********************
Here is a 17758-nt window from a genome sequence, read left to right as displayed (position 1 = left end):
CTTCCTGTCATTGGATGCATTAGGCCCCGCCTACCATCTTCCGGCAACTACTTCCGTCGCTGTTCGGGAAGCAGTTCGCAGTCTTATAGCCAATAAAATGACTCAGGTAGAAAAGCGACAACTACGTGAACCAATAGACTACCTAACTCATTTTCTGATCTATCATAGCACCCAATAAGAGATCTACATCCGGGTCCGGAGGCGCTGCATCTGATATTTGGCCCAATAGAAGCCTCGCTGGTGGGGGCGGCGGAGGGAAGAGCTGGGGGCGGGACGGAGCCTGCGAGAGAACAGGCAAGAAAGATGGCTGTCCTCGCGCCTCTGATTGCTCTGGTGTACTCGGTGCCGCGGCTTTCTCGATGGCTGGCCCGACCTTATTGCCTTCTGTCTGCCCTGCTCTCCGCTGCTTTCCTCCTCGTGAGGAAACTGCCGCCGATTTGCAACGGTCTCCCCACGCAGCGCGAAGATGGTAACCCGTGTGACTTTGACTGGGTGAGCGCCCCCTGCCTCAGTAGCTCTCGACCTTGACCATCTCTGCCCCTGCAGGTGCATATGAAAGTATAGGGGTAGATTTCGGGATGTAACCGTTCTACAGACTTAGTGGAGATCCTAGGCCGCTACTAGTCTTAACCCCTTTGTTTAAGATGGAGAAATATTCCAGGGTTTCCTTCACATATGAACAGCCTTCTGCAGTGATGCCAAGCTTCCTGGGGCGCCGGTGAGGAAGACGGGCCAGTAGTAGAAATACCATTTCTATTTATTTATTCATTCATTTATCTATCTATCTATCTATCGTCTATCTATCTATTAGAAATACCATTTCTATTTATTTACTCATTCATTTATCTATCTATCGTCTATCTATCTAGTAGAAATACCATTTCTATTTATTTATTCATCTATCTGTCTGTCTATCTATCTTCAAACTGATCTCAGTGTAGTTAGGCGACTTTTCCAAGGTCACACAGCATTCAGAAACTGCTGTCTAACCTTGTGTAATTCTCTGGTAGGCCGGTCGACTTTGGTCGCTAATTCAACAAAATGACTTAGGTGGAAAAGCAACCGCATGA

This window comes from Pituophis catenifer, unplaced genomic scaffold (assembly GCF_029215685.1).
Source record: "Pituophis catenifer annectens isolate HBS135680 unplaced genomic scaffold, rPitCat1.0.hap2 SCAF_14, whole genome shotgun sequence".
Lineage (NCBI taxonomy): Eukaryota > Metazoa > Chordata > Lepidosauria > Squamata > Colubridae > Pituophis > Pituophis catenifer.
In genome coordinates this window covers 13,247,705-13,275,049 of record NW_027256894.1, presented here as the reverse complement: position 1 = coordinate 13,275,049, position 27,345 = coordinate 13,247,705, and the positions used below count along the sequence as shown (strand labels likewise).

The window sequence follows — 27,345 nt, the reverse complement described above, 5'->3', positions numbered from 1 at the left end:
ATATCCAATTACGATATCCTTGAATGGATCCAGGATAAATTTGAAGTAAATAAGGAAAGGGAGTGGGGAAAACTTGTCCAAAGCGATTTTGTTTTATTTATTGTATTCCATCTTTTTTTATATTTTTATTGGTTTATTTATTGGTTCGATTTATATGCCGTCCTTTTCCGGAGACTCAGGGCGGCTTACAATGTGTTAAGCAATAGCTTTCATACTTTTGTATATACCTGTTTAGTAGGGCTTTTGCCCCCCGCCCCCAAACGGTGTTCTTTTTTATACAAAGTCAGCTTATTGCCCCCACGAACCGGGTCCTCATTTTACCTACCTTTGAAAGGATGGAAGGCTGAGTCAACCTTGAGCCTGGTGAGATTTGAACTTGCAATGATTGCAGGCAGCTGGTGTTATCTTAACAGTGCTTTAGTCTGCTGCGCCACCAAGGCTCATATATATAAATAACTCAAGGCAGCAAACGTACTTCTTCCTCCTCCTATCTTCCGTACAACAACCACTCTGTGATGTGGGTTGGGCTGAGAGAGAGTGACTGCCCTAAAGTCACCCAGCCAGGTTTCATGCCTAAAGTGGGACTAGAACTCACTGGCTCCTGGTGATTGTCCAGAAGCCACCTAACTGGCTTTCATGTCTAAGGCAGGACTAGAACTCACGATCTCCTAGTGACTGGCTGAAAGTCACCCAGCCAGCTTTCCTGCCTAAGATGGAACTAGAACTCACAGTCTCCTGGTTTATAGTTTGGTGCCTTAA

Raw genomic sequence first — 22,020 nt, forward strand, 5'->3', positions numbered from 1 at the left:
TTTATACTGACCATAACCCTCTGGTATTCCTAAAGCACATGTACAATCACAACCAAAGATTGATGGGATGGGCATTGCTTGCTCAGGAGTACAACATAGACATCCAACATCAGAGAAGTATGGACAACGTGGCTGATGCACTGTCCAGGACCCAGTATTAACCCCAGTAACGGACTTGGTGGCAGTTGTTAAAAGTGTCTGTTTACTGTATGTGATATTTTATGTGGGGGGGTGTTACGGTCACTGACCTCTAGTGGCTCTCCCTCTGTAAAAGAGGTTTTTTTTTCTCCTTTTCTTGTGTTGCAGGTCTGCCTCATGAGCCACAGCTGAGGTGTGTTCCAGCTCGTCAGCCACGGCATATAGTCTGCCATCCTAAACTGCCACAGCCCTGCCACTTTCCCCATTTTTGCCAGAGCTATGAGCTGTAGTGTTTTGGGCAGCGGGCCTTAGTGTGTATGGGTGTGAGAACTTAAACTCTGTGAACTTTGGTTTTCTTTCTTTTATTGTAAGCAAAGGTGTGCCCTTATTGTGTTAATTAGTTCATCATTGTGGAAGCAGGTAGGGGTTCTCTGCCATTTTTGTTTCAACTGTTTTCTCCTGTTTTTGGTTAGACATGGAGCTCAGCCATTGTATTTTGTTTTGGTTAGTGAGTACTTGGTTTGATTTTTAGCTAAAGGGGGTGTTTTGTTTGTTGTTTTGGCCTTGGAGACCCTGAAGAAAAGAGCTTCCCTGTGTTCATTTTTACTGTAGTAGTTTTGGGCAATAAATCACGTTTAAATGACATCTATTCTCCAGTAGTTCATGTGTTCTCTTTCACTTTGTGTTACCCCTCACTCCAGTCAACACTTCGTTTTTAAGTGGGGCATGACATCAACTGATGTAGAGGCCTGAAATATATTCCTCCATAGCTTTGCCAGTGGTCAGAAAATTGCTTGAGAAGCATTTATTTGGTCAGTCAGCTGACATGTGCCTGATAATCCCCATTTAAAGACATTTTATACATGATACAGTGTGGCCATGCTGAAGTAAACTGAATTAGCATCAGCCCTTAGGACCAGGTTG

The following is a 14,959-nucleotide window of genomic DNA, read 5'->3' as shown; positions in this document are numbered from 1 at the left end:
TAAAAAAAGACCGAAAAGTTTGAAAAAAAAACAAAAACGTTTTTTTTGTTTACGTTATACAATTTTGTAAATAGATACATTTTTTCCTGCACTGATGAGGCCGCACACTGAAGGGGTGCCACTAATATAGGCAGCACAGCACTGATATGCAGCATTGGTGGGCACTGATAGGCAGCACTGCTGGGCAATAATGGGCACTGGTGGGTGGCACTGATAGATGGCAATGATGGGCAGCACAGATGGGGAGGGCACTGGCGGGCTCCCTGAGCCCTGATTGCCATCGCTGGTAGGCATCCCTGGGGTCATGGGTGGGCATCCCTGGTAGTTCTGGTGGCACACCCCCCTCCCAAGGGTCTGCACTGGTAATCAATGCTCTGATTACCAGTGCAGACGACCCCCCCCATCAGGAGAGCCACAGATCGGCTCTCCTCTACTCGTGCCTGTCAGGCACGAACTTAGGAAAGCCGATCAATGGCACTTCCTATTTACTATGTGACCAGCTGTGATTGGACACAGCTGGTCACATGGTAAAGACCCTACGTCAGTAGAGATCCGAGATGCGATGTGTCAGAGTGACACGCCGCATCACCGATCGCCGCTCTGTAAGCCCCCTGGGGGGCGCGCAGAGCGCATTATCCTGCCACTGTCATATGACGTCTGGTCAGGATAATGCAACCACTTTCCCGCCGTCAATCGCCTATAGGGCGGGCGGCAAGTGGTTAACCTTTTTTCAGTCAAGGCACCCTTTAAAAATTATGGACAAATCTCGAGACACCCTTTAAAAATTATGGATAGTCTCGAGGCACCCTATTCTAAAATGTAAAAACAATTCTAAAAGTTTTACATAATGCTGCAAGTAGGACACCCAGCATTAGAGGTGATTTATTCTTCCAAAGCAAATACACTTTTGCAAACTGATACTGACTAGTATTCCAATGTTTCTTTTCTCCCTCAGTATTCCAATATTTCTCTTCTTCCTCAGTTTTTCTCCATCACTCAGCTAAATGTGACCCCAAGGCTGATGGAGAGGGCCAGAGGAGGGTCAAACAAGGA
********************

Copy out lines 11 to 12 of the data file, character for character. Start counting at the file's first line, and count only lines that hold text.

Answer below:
The following is a 14,959-nucleotide window of genomic DNA, read 5'->3' as shown; positions in this document are numbered from 1 at the left end:
TAAAAAAAGACCGAAAAGTTTGAAAAAAAAACAAAAACGTTTTTTTTGTTTACGTTATACAATTTTGTAAATAGATACATTTTTTCCTGCACTGATGAGGCCGCACACTGAAGGGGTGCCACTAATATAGGCAGCACAGCACTGATATGCAGCATTGGTGGGCACTGATAGGCAGCACTGCTGGGCAATAATGGGCACTGGTGGGTGGCACTGATAGATGGCAATGATGGGCAGCACAGATGGGGAGGGCACTGGCGGGCTCCCTGAGCCCTGATTGCCATCGCTGGTAGGCATCCCTGGGGTCATGGGTGGGCATCCCTGGTAGTTCTGGTGGCACACCCCCCTCCCAAGGGTCTGCACTGGTAATCAATGCTCTGATTACCAGTGCAGACGACCCCCCCCATCAGGAGAGCCACAGATCGGCTCTCCTCTACTCGTGCCTGTCAGGCACGAACTTAGGAAAGCCGATCAATGGCACTTCCTATTTACTATGTGACCAGCTGTGATTGGACACAGCTGGTCACATGGTAAAGACCCTACGTCAGTAGAGATCCGAGATGCGATGTGTCAGAGTGACACGCCGCATCACCGATCGCCGCTCTGTAAGCCCCCTGGGGGGCGCGCAGAGCGCATTATCCTGCCACTGTCATATGACGTCTGGTCAGGATAATGCAACCACTTTCCCGCCGTCAATCGCCTATAGGGCGGGCGGCAAGTGGTTAACCTTTTTTCAGTCAAGGCACCCTTTAAAAATTATGGACAAATCTCGAGACACCCTTTAAAAATTATGGATAGTCTCGAGGCACCCTATTCTAAAATGTAAAAACAATTCTAAAAGTTTTACATAATGCTGCAAGTAGGACACCCAGCATTAGAGGTGATTTATTCTTCCAAAGCAAATACACTTTTGCAAACTGATACTGACTAGTATTCCAATGTTTCTTTTCTCCCTCAGTATTCCAATATTTCTCTTCTTCCTCAGTTTTTCTCCATCACTCAGCTAAATGTGACCCCAAGGCTGATGGAGAGGGCCAGAGGAGGGTCAAACAAGGA